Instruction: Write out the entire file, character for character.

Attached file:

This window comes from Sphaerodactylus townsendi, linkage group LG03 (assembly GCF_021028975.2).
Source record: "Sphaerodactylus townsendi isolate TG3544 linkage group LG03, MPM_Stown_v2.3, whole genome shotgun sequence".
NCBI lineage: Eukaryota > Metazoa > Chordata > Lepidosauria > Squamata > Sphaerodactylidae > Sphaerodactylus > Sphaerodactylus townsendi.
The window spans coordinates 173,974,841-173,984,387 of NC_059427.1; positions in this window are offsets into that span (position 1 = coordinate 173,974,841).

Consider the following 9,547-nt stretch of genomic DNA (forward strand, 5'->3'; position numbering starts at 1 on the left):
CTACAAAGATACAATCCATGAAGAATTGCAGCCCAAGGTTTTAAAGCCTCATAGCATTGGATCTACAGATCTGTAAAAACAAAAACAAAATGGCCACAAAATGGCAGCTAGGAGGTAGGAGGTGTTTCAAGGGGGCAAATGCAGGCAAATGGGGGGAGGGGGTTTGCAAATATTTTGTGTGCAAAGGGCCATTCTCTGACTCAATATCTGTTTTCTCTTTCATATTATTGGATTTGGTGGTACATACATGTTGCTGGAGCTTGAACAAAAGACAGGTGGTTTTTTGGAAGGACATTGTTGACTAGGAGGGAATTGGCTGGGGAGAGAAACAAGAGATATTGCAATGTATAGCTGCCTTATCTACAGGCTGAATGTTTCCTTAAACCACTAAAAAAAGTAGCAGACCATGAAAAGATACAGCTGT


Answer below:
This window comes from Sphaerodactylus townsendi, linkage group LG03 (assembly GCF_021028975.2).
Source record: "Sphaerodactylus townsendi isolate TG3544 linkage group LG03, MPM_Stown_v2.3, whole genome shotgun sequence".
NCBI lineage: Eukaryota > Metazoa > Chordata > Lepidosauria > Squamata > Sphaerodactylidae > Sphaerodactylus > Sphaerodactylus townsendi.
The window spans coordinates 173,974,841-173,984,387 of NC_059427.1; positions in this window are offsets into that span (position 1 = coordinate 173,974,841).

Consider the following 9,547-nt stretch of genomic DNA (forward strand, 5'->3'; position numbering starts at 1 on the left):
CTACAAAGATACAATCCATGAAGAATTGCAGCCCAAGGTTTTAAAGCCTCATAGCATTGGATCTACAGATCTGTAAAAACAAAAACAAAATGGCCACAAAATGGCAGCTAGGAGGTAGGAGGTGTTTCAAGGGGGCAAATGCAGGCAAATGGGGGGAGGGGGTTTGCAAATATTTTGTGTGCAAAGGGCCATTCTCTGACTCAATATCTGTTTTCTCTTTCATATTATTGGATTTGGTGGTACATACATGTTGCTGGAGCTTGAACAAAAGACAGGTGGTTTTTTGGAAGGACATTGTTGACTAGGAGGGAATTGGCTGGGGAGAGAAACAAGAGATATTGCAATGTATAGCTGCCTTATCTACAGGCTGAATGTTTCCTTAAACCACTAAAAAAAGTAGCAGACCATGAAAAGATACAGCTGT